What’s Happening Here?

Here it is mid-August in the Mid-Atlantic United States, and at sunrise it is 48F…that is 20-25 degrees below what we would normally expect, and it looks like we are in for a spell of this weather. I’m not complaining, mind you. This is excellent planting weather for fall crops, and most years it is painfully hard to come by. The cool weather crops don’t like the heat (lettuce for example, won’t sprout above 80F) so just getting them to germinate requires tricks like setting the trays on a cool corner of the cement slab of the garage. What really triggered this post was the flock of geese that just went over. When I lived in Vermont, mornings in the …

ShepherdWhat’s Happening Here?

Compost Tea and Early Blight

There was an interesting article in the Washington Post yesterday by Adrian Higgins about the wet season we are having — after a multi-year drought, we have already gotten something like 30 inches of rain this year — and its effect on the garden. One of the most pronounced effects, which Higgins discusses in some detail, is the prevalence of foliage diseases and fruit rots in wet seasons. We’ve certainly seen that here:  our cultivated cherries had serious fruit rot problems due to the huge, tightly packed clusters of fruit (the smaller, less densely clustered wild sweet cherries along the driveway did not have this problem). On the subject of foliage diseases he notes that the season for early blight …

ShepherdCompost Tea and Early Blight

Fall Seed Order

The first of my fall seed orders arrived today. This was part of the stuff I wanted to get in the ground for transplanting a month or so from now (see the mid-summer planting post). These two orders were from Johnny’s and Cook’s and I am happy to say that both arrived within three days of my online order, which I consider a proper standard. Packing, shipping and handling charges, however…

ShepherdFall Seed Order

Plant Triage

Today I had to yank out two very nice Gem Marigolds that I had planted at the end of my second pepper bed because they were out competing the single Habanero pepper plant set betwixt them. While I am sure that they would have all grown together in an aesthetic way, the fact is that I want Habaneros and it ws two against one. So out they go!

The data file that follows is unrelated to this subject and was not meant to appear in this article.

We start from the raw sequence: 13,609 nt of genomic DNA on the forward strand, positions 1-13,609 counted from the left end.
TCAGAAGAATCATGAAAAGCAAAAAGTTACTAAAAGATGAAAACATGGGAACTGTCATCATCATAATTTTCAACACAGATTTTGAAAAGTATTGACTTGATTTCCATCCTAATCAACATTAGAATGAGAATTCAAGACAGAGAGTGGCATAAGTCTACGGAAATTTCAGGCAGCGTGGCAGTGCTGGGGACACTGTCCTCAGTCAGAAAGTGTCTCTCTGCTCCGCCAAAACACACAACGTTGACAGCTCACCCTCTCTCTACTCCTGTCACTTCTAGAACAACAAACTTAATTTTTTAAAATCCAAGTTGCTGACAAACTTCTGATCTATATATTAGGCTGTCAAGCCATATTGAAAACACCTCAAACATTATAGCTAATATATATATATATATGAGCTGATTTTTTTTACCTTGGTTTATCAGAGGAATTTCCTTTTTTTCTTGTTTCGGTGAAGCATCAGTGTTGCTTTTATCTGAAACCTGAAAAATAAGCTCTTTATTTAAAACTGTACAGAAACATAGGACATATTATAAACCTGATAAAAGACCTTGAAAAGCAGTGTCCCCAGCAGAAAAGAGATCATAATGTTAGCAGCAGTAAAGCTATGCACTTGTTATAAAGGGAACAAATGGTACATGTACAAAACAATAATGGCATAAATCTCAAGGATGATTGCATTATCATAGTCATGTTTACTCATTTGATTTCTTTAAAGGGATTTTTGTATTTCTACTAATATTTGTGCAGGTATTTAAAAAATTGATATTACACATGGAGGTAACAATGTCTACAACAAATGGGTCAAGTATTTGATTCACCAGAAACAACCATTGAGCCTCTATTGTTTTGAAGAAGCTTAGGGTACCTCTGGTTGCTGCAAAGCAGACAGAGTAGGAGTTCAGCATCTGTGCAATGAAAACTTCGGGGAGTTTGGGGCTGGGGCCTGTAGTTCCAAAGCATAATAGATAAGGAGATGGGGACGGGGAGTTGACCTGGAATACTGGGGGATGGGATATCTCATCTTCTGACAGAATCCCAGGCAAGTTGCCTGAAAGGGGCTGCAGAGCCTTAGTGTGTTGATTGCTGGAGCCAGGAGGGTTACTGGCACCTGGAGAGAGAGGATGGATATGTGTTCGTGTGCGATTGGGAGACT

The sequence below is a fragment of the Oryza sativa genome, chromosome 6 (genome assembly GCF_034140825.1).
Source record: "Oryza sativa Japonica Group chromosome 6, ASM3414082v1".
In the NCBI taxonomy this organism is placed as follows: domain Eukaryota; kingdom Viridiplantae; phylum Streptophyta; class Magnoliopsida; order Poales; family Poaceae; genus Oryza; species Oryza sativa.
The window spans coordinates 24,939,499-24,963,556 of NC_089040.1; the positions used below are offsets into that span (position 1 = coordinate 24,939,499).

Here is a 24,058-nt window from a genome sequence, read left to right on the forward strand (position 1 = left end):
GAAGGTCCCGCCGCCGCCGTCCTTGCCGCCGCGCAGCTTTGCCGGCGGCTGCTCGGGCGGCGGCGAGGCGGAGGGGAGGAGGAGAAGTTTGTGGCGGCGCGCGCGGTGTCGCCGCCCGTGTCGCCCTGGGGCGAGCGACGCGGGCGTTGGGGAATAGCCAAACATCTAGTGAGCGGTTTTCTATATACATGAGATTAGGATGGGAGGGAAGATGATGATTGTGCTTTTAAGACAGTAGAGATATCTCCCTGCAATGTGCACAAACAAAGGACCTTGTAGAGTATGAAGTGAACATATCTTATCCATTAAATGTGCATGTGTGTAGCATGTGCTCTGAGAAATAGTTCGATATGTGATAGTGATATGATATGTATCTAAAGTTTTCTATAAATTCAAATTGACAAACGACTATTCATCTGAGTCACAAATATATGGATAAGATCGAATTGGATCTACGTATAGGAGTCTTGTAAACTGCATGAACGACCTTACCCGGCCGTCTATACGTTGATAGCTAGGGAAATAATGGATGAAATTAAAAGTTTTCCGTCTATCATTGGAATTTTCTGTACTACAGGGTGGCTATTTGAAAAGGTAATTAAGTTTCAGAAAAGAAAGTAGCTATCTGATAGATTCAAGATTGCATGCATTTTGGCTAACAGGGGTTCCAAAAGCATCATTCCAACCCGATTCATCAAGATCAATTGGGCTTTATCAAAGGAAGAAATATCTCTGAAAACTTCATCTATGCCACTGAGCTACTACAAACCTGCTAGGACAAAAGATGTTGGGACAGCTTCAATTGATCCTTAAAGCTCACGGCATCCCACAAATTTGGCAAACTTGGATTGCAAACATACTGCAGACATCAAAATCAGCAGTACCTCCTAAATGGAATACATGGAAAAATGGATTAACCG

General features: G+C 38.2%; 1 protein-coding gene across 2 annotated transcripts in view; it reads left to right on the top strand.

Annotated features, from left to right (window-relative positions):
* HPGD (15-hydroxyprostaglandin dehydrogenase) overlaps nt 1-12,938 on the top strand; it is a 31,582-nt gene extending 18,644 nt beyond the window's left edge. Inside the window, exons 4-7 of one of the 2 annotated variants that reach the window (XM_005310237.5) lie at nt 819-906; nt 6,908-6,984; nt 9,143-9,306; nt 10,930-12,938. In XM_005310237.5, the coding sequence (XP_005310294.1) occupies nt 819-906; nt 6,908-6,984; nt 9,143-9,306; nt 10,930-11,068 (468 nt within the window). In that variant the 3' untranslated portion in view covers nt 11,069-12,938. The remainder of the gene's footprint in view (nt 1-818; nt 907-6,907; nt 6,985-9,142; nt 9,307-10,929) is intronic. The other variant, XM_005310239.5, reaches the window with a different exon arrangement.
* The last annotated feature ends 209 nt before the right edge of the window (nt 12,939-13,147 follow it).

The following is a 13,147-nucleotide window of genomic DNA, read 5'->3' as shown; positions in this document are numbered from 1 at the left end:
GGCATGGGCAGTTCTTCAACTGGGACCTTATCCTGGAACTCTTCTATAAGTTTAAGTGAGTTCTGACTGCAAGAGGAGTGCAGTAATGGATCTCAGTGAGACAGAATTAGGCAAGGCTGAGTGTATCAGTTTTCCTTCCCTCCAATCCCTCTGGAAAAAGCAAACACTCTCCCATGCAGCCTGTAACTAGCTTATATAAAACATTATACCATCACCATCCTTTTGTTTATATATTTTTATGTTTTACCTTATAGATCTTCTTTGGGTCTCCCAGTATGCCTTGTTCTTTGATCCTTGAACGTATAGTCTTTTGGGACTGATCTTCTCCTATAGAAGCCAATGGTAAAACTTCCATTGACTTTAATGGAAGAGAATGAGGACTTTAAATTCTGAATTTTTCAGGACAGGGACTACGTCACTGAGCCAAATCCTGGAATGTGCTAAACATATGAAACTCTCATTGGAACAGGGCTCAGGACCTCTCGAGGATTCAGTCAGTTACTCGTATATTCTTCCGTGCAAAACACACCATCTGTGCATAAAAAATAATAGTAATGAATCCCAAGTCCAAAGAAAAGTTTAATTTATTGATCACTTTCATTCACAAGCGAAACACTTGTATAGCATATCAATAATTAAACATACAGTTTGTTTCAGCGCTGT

ShepherdPlant Triage

Squash Experiment

Most gardeners — and even gardeners’ friends — know about the zuchinii glut. Oh, yes! But there is a second squash “problem,” too, and that is the way the plants get out of hand and block nearby paths as they vine out…yes, they call them a bush plant, but mine get at least four or five feet long, and that is way too big for a three foot raised bed garden! This year I am going to find a solution.

ShepherdSquash Experiment

Our Potato Experiment

It must have been twenty years ago when I first heard of this idea: you lay seed potatoes on the surface of cultivated soil, heap soil and / or compost over them, and then once the sprouts poke through, heap more soil.

ShepherdOur Potato Experiment

The Ole Carrot – Radish Trick

One of my favorite time and space saving tricks (described in detail in my books) is one that I first learned fro my grandfather and then improved on. What he did was to mix a little sand in with carrot seed when he sowed it so that there would be good drainage and the seeds would not be so close together and thus easier to thin. I learned to skip the sand and use radishes instead, which had a couple of additional benefits. Check out the video to see:

ShepherdThe Ole Carrot – Radish Trick

More Video on Early Tomatoes

Jim Surkamp was good enough to come back and shoot a second You Tube segment to follow up on how we are growing our tomatoes. We’ve actually got about four different ways that we are using…perpetually in search of the most efficient and most productive we can find. We’ll try to keep this up throughout the season…

ShepherdMore Video on Early Tomatoes